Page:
Financial statement analysis can provide significant insights into how well a business is run. A review of the actual numbers shown provides information that can suggest changes. However, department managers often need more detailed information at the operational level to make good, informed decisions. Information about per unit sales and expenses, including unit margin, provides information to production, marketing and purchasing functions.

Unit Margin

Unit margin, also called unit contribution margin, reflects the cost incurred to produce and sell a particular unit of product. It is the profit achieved per unit after deducting product manufacturing or packaging costs and variable selling expenses from the product's sales price. The unit contribution margin is what remains after subtracting all variable costs specifically assigned to a single unit of sale, whether product or service, from the products’ associated revenues. In simple terms, unit margin is unit price less the unit cost.

Unit Margin Helps Decision Making

Unit margin is one of the key variables at the production and sales level that aids in decision-making profit model analysis. Unit margin only shows gross profit before the inclusion of any fixed operating or overhead expenses and before including interest, depreciation and income tax expenses. Therefore, analysis of the unit margin helps guide the product's pricing. It can show if there is room to reduce the price or increase the product's marketing budget. If your company is competing on price, unit margin can aid in the identification of options for reducing production or promotional costs.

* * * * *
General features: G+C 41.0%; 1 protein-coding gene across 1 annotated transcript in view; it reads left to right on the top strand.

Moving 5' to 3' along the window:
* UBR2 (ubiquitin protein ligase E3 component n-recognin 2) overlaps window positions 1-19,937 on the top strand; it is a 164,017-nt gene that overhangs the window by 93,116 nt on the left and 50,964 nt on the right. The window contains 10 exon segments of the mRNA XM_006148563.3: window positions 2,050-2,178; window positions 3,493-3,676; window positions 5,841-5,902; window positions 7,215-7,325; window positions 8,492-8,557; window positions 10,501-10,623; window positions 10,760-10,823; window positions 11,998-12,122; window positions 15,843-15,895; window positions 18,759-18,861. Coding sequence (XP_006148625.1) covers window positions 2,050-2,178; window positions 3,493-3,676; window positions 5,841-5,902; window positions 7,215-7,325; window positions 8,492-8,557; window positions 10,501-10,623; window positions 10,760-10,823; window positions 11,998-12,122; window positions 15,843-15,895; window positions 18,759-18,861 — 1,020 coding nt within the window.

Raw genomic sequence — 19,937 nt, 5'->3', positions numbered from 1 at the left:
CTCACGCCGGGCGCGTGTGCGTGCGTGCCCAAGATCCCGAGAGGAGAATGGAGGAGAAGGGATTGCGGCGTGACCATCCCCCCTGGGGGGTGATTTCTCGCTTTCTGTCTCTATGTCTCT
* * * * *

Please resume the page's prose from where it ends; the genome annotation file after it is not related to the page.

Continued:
Cost Accounting

Unit margin analysis is often done as a part of a cost accounting process. Cost accounting considers money as a factor of production. Financial accounting considers money as a measure of performance. With cost accounting, companies record the costs and inputs into carrying out various activities including production and sales. Cost accounting divides these costs and inputs into variable and fixed expenses. This helps companies determine sales price ranges, identify potential cost savings and better allocate resources.

More on Unit Margin

The variable costs assigned to a unit may vary widely, depending on the company or industry. Most unit margins include only direct material costs and any supplies used to produce the product. You typically would only include labor costs if you were paying them under a per piece or per service rate plan. For example, a drain company that sends out plumbers paid by the hour would include the plumber's cost in the calculation of its drain services. A plumbing company offering a wide range of services that has plumbers on salary would exclude the plumber's cost.